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Why are my lettuce leaves curling?

Posted by chele519 5 (My Page) on
Mon, Mar 28, 11 at 19:39

I have a few different varieties of lettuce planted but only some of the leaves seem to be curling up. These were just planted 6 days ago and sprouted 4 days ago. The Bibb lettuce isn't curling at all so I don't know if it is normal for looseleaf varieties. I don't know exactly what is growing in these trays because it is a mixed package, they are supposed to be looseleaf though. I read that lettuce roots are shallow and to keep it moist but I don't know if I overwatered, the temps in the basement are ranging from 50-60 but if it were due to temps being too cool, I would think the others would be having issues too. The Bibb lettuce was planted 1 week before the looseleaf. Can anyone tell me what's going on?




Follow-Up Postings:

RE: Why are my lettuce leaves curling?

Are the Bibbs the bottom lot? If so the variety is not the only difference - they are also in net pots rather than cells, so they have different growing conditions. It looks as if the compost in the cells is cracking away from the sides of the containers. This implies it is too dry. I'd put the cells into a shallow container of water and leave until the surface of the compost looks wet. Then drain thoroughly. The lettuce basically looks fine, just a little thirsty. 50 - 60 is not too cool for lettuce.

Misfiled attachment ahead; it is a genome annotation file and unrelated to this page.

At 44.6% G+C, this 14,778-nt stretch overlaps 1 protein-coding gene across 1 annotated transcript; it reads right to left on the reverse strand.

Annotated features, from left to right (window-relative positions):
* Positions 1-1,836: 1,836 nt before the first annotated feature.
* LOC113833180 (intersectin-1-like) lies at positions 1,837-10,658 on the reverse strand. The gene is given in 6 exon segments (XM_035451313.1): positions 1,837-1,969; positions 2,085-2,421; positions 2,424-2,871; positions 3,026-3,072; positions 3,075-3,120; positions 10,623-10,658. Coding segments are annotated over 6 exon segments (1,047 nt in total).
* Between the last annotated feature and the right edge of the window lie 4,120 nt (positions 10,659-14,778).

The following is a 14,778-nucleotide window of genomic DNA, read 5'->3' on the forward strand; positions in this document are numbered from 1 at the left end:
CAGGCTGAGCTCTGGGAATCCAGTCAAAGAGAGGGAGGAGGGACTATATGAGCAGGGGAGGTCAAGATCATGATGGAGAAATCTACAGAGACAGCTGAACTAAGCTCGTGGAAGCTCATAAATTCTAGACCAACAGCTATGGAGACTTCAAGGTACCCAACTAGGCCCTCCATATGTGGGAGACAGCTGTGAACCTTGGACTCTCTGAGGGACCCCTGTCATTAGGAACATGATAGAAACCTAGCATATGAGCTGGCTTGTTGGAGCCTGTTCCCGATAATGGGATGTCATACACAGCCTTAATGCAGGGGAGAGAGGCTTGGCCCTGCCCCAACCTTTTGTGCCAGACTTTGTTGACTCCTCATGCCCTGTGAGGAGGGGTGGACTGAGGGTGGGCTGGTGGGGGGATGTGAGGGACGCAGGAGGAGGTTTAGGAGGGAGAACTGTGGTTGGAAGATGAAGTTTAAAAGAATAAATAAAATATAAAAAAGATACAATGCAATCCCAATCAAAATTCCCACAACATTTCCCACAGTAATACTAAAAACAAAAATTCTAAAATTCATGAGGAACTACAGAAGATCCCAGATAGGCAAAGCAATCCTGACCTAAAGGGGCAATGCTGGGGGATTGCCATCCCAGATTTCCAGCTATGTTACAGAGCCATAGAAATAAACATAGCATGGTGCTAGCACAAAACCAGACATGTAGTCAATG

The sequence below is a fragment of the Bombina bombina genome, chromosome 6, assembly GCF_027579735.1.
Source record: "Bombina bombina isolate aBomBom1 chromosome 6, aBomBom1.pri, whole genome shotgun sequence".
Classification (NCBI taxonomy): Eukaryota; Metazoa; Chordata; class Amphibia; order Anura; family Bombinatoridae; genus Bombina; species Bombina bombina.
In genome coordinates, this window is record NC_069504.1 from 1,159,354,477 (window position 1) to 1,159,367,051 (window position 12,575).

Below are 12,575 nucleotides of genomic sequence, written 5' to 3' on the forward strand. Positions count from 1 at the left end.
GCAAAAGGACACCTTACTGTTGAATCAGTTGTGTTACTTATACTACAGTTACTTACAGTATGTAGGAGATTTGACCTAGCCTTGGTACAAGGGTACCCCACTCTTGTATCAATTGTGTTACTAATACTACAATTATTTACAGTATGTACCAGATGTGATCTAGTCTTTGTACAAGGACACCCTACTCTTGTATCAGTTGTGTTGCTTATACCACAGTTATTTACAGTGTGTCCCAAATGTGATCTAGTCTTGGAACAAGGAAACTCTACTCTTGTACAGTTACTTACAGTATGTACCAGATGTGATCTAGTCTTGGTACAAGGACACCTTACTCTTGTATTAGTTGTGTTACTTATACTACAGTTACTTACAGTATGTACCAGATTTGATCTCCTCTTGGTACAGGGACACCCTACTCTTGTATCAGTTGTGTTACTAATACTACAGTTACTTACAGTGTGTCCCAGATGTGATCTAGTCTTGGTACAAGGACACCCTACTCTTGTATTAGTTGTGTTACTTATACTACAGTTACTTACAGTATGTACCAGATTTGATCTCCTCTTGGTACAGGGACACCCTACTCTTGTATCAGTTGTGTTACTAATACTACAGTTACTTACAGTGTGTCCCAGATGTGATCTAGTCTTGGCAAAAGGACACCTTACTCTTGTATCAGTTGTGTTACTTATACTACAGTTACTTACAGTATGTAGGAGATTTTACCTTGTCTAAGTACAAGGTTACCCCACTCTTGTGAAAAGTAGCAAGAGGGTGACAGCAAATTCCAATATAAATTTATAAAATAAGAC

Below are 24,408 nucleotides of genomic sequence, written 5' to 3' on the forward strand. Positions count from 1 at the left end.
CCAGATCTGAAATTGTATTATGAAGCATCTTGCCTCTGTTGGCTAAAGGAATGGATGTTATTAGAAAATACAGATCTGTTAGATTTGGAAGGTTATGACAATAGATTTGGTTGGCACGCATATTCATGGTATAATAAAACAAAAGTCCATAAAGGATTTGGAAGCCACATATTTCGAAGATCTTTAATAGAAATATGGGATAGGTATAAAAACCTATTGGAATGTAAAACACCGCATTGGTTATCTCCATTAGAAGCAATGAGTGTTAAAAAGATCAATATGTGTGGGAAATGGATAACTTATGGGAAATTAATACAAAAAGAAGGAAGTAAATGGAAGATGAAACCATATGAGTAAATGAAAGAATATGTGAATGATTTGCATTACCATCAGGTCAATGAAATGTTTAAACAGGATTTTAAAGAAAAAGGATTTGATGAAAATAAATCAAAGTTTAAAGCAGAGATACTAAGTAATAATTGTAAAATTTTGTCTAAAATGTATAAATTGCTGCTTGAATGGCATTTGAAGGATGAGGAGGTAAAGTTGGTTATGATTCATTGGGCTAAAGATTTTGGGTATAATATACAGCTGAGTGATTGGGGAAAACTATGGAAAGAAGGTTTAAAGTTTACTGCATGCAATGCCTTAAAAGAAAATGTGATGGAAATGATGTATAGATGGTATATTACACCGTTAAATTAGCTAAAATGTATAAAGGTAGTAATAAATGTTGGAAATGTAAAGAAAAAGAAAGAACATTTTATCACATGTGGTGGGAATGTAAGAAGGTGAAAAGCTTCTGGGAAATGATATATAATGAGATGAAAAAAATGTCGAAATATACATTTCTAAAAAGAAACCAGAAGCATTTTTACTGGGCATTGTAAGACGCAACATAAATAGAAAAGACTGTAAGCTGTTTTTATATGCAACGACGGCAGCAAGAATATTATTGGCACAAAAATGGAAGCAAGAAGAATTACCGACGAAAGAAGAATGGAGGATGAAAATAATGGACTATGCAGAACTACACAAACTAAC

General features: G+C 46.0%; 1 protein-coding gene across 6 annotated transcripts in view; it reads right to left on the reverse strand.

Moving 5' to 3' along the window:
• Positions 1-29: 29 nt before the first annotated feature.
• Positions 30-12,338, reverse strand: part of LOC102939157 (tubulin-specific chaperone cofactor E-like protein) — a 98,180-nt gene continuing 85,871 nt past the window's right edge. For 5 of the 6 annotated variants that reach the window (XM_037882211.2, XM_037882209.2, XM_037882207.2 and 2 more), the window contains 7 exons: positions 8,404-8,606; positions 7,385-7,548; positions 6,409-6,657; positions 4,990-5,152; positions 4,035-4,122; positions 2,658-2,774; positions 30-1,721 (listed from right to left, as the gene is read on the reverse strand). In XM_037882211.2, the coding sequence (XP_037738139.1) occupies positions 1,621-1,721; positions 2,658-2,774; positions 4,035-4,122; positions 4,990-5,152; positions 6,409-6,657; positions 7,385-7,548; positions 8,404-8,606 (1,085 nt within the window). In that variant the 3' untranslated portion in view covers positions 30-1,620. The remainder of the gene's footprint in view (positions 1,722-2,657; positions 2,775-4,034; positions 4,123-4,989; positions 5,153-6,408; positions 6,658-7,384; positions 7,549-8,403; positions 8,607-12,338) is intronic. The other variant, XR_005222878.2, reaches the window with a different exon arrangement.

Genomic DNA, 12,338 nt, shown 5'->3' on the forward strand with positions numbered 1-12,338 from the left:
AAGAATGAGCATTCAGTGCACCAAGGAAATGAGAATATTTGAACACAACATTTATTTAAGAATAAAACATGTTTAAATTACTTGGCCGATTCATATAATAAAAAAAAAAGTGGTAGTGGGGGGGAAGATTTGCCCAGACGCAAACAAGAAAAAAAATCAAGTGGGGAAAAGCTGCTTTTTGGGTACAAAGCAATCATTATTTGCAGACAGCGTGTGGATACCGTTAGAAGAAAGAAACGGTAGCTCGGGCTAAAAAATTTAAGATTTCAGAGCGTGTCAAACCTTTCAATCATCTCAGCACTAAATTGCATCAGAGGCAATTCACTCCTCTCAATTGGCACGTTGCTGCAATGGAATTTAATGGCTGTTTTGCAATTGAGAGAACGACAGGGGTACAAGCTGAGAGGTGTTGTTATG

RE: Why are my lettuce leaves curling?

Thanks, I did water them Sunday afternoon and I took these Monday afternoon so I was afraid to water too much. How frequently do seedlings normally need to be watered? I'm new to doing this inside so I have a lot to learn. I'll water them now and see how they do.

yes the Bibbs are the bottom picture but I also have some in 6 packs and those aren't curling either.

RE: Why are my lettuce leaves curling?

Another question regarding temps of seedlings, I know lettuce likes it cool but peppers and tomatoes like it warmer. My peppers just sprouted and I will be starting tomatoes in a couple weeks. I am growing everything in my basement where the overnight temps now are staying at 50 without the heat on.

How do you manage growing vegetables with different temperature requirements in the same room? Since the peppers just sprouted a few days ago and not all of them have germinated yet, I left them on the heating mat since it is so cool in the basement. Once more have germinated I was going to remove them from the heat, since the room is only 50-60, I dont' think the mat will fry them.

Should they come off the mat now or is it a good idea to leave them on? I am picking up one of those wire shelving units at Sam's later this week so would it be best to put some material around the peppers to keep them warmer while leaving the lettuce open since they prefer cool?

RE: Why are my lettuce leaves curling?

I think they are watered perfectly. peat will pull away from the sides. It is just the nature of the beast. I dont think there is any reason for concern the lettuce looks great!

Watering should only be done when teh top 2/3 is dry. It is so much harder to fix overwatered then underwatered. if you check them everyday, it should be easy to monitor them.